You've heard the expression, "His eyes are bigger than his stomach," when it comes to someone taking more food than they can eat. Well, when it comes to Christmas decorating, I have more "want to" than "can do" it seems. It's a common problem for many people. Part of my frustration, also like many, is that the "can do" is a smaller amount than in years past.
It seems that I need to sit back and take some of my own advice. This weekend, I came across something I wrote many years ago, back when I had kids at home and was working full-time, but it rang true for me today. It's from my book, "As We Wait," an Advent book that shares about the symbols and customs of Advent, while at the same time, reminding the reader of the real reason for the season.
There are many decorating traditions. One of my absolute “must-do” traditions is the official “Hanging of the Greens” at church, marking the beginning of the Advent season for me as long as I can remember.
My mother’s rule was that decorations could not go up until December. The boxes of decorations lined the downstairs hallway after Thanksgiving, but they were just waiting. She was just as picky that it be put away by New Year’s Eve in order to start the year “fresh.”
She must have worked nonstop on December 1st. When we got home from school, the house would be totally transformed. There would be wreaths on the front door, candles in the windows, the crèche was set up, stockings were hung, and Christmas music would be playing. She even changed the curtains in the kitchen. We had red curtains used only at Christmastime.
Some families decorate their houses to look like magical fairylands. Others have a calmer approach. I liked putting up garland and red bows on our picket fence and a wreath on the door because most of my decorating was inside. (It looked wonderful when it snowed!)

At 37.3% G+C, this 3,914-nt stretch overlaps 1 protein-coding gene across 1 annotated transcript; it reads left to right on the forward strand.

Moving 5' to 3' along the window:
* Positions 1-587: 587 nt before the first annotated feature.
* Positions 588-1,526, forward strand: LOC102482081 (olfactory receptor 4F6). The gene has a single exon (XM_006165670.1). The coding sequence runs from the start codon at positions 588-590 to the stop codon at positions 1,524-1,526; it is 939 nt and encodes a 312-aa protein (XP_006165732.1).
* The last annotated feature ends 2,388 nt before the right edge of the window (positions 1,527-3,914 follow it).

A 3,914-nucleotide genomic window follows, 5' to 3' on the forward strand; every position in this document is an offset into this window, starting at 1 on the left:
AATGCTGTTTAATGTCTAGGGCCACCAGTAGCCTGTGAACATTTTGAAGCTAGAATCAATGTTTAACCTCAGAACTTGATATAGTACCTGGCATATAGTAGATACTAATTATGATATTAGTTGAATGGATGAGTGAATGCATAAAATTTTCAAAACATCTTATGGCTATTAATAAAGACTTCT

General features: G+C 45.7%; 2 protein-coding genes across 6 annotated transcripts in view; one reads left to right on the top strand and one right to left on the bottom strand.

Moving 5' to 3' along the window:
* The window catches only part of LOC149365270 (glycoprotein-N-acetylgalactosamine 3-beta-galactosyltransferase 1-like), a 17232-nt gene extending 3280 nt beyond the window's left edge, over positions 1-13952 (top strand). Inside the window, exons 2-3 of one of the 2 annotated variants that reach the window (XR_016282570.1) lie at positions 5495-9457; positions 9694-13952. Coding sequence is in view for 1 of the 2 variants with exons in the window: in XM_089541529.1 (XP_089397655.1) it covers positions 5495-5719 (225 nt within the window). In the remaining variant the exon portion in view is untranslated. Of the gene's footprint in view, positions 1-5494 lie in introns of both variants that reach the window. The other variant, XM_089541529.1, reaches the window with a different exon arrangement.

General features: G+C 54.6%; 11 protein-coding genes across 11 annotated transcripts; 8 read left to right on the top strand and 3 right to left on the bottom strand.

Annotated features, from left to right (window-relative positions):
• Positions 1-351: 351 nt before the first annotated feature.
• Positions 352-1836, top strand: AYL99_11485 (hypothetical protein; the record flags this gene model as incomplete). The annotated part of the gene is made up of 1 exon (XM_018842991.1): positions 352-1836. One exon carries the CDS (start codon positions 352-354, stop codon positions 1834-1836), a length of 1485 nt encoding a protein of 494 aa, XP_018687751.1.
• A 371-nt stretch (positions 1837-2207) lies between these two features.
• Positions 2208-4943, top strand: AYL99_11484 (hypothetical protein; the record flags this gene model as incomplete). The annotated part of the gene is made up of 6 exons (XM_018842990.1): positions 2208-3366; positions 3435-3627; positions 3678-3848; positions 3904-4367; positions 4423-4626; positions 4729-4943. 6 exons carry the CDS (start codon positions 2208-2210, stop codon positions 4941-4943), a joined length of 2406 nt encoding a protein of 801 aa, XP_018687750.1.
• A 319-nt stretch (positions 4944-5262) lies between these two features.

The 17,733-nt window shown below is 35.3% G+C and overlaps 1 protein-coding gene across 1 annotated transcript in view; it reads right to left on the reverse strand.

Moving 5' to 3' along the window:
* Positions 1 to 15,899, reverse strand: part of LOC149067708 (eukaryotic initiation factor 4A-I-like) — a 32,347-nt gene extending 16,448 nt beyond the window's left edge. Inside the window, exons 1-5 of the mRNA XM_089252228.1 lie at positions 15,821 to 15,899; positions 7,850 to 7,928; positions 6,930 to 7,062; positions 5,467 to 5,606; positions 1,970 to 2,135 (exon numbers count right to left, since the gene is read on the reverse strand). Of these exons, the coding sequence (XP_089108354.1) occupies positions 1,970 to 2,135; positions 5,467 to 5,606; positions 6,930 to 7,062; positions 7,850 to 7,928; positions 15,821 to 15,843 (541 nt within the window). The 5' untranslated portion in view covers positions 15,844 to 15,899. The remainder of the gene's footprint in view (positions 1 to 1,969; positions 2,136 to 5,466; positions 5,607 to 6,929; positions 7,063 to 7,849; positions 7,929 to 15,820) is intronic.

On Christmas Night, my mom would say, “Let’s go look at Christmas lights,” as if it were a new idea. Since we did this every year, it was hardly a surprise. My dad drove us around downtown Nashville to see the store windows with animated decorations. I loved seeing the tall office buildings with messages spelled out with the darkened rooms. Then we always drove around looking at decorated houses. I tried doing this with my own children but it was harder to find as many decorated houses during the years people cut back on energy so we never developed that tradition. More people do it now.
The process of decorating is sometimes a part of the joy. Others may dread that part but enjoy the result. I have always enjoyed relaxing in a room lit only by the lights of the Christmas tree. It is so pretty and peaceful.
In the centuries before Christ was born, it was common to decorate houses with evergreens, holly, and wreaths as a symbol of life. To the ancient Romans, evergreens such as holly and fir trees represented peace and joy. These were adopted by the early Christians to symbolize eternal life. We still use these things today.
It does not matter what you do or do not do when it comes to decorating. It may suit your lifestyle best to put a wreath on your door or lights on an existing ficus tree if anything. Perhaps you know of someone that would like decorations but cannot put them up. You would probably enjoy it as much as the other person would if you offered to help put them up. (Return to put them away when the season ends.)
My parents had a real tree but only for a week. My lifestyle is different. I work full time, run all the errands, we traveled after Christmas, and we prefer to enjoy the decorations for a longer time. For me, artificial trees are used and they may be up until Epiphany. I wait until after December 1, but it may be days later.
The important thing is not to follow a tradition for the sake of following it. Traditions offer a certain sense of order and stability, but if they are followed only because you always have and they have become a burden, it is time to consider alternatives and find your best fit.
A prayer for today
Lord, be in my heart this season in all that I see and do. Help me remember that it is the spirit of the season that matters. Thank you for Jesus who brings us such joy.
This is from my book, "As We Wait,"
an Advent book that shares personal
stories while it teaches about the symbols
and customs of Advent. At the same time,
we are reminded of the of the real reason
for the season. It's been recently updated.